Hosted Kubernetes Usage

Not all hosted Kubernetes clusters are created with the kubelet configured to use the CNI plugin so compatibility with this istio-cni solution is not ubiquitous. The istio-cni plugin is expected to work with any hosted kubernetes leveraging CNI plugins. The below table indicates the known CNI status of hosted Kubernetes environments and whether istio-cni has been trialed in the cluster type.

Hosted Cluster Type Uses CNI istio-cni tested?
GKE 1.9.7-gke.6 default N N
GKE 1.9.7-gke.6 w/ network-policy Y Y
IKS (IBM cloud) Y Y (on k8s 1.10)
AKS (Azure) Y N
Red Hat OpenShift 3.10 Y Y

GKE Setup

  1. Enable network-policy in your cluster. NOTE: for existing clusters this redeploys the nodes.

  2. Make sure your kubectl user (service-account) has a ClusterRoleBinding to the cluster-admin role. This is also a typical pre-requisite for installing Istio on GKE.

    1. kubectl create clusterrolebinding cni-cluster-admin-binding --clusterrole=cluster-admin
      1. User is an admin user associated with the gcloud GKE cluster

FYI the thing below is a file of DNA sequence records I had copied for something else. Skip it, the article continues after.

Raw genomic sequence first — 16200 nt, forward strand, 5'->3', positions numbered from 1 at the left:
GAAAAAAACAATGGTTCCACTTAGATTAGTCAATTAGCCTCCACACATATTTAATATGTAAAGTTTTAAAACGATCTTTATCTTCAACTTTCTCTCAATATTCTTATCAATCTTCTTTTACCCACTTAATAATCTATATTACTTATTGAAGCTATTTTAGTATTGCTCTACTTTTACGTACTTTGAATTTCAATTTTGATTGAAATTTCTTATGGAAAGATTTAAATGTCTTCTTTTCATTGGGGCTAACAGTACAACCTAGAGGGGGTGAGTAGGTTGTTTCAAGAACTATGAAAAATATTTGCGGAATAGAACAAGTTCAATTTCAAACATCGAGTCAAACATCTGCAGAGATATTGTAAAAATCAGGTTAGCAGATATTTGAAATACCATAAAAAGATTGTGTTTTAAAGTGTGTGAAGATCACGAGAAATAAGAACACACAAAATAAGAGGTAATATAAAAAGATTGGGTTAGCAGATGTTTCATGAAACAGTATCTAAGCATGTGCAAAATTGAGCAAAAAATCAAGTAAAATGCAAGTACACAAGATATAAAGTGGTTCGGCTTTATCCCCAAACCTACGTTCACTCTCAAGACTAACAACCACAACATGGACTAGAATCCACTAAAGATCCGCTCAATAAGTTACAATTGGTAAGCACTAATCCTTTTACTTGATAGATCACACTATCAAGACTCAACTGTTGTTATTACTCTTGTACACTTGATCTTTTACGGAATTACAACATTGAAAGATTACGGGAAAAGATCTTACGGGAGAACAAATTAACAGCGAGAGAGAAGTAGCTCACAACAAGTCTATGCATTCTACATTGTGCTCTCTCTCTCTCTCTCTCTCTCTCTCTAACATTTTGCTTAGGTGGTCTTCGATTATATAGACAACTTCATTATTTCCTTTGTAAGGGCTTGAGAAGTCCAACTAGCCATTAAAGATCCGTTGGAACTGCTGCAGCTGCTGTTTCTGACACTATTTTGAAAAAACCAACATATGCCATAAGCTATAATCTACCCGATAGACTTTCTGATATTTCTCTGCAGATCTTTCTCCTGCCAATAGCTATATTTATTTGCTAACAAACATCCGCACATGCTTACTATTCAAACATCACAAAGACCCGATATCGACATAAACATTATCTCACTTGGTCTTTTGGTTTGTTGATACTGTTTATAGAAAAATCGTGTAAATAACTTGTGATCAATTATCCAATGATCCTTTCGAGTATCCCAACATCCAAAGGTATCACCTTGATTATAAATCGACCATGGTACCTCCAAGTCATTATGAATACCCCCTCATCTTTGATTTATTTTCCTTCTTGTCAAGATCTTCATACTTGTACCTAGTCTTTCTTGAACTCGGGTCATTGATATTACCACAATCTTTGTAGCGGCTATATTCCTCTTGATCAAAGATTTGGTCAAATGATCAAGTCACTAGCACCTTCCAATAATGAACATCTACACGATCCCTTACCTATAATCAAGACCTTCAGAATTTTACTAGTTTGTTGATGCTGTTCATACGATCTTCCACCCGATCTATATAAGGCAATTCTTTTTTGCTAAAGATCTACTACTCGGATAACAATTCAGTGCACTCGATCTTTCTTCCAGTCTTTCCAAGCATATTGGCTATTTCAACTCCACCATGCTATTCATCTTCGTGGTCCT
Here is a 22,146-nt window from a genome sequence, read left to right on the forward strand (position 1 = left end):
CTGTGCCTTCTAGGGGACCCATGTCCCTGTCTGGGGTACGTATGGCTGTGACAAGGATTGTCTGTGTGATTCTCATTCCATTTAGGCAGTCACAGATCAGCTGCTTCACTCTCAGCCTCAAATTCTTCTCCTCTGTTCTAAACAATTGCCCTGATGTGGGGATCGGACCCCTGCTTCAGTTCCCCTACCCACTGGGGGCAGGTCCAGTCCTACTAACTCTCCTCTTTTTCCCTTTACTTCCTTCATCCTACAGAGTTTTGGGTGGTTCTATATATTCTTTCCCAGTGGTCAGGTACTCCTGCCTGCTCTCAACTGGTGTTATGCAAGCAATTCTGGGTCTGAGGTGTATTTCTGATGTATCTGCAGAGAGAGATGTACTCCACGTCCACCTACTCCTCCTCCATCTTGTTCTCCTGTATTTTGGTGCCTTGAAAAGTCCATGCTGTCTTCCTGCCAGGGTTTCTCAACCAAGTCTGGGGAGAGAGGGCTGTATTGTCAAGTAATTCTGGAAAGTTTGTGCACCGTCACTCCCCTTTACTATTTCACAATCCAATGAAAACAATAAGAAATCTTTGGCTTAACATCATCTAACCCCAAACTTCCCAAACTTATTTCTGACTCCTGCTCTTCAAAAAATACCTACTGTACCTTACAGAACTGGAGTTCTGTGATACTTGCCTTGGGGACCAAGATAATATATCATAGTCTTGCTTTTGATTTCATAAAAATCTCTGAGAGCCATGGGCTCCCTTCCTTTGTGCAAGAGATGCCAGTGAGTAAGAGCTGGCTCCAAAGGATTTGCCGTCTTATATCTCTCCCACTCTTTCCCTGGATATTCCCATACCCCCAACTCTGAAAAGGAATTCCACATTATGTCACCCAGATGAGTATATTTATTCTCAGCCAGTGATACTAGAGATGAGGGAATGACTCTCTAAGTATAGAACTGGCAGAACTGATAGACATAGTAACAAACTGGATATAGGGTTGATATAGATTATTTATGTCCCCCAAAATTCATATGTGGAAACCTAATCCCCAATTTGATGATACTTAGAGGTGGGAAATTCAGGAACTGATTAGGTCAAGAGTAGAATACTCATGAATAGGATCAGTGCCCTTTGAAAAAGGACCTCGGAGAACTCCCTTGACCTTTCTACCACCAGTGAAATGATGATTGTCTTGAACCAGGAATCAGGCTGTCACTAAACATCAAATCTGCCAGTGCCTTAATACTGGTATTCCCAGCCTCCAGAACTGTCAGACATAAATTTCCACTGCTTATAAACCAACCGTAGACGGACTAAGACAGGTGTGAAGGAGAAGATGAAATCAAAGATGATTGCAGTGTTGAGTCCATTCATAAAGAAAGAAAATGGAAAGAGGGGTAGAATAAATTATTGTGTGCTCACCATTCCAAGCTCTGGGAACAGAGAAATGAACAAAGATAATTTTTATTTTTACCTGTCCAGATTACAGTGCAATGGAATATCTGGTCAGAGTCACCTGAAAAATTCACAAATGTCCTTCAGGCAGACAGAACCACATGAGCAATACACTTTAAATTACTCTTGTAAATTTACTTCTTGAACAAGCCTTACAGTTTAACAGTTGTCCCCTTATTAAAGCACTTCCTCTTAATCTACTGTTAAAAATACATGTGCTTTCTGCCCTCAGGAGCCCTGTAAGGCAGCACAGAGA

3. Create the Istio CNI manifests with this Helm chart option --set cniBinDir=/home/kubernetes/bin

IKS Setup

No special set up is required for IKS, as it currently uses the default cni-conf-dir and cni-bin-dir.

Red Hat OpenShift Setup

  1. Run the DaemonSet container as privileged so that it has proper write permission in the host filesystem: Modify istio-cni.yaml adding this section within the install-cni container:
  privileged: true
  1. Grant privileged permission to istio-cni service account:
$ oc adm policy add-scc-to-user privileged -z istio-cni -n kube-system


First, clone this repository under $GOPATH/src/

For linux targets:

$ GOOS=linux make build

You can also build the project from a non-standard location like so:

$ GOOS=linux make build

To push the Docker image:

$ export
$ export TAG=dev
$ GOOS=linux make docker.push

NOTE: Set HUB and TAG per your docker registry.


The Helm package tarfile can be created via

$ helm package $GOPATH/src/

Serve Helm Repo

An example for hosting a test repo for the Helm istio-cni package:

  1. Create package tarfile with helm package $GOPATH/src/
  2. Copy tarfile to dir to serve the repo from
  3. Run helm serve --repo-path <dir where helm tarfile is> &
    1. The repo URL will be output (
    2. (optional) Use the --address <IP>:<port> option to bind the server to a specific address/port

To use this repo via helm install:

$ helm repo add local_istio
$ helm repo update

At this point the istio-cni chart is ready for use by helm install.

To make use of the istio-cni chart from another chart:

  1. Add the following to the other chart's requirements.yaml: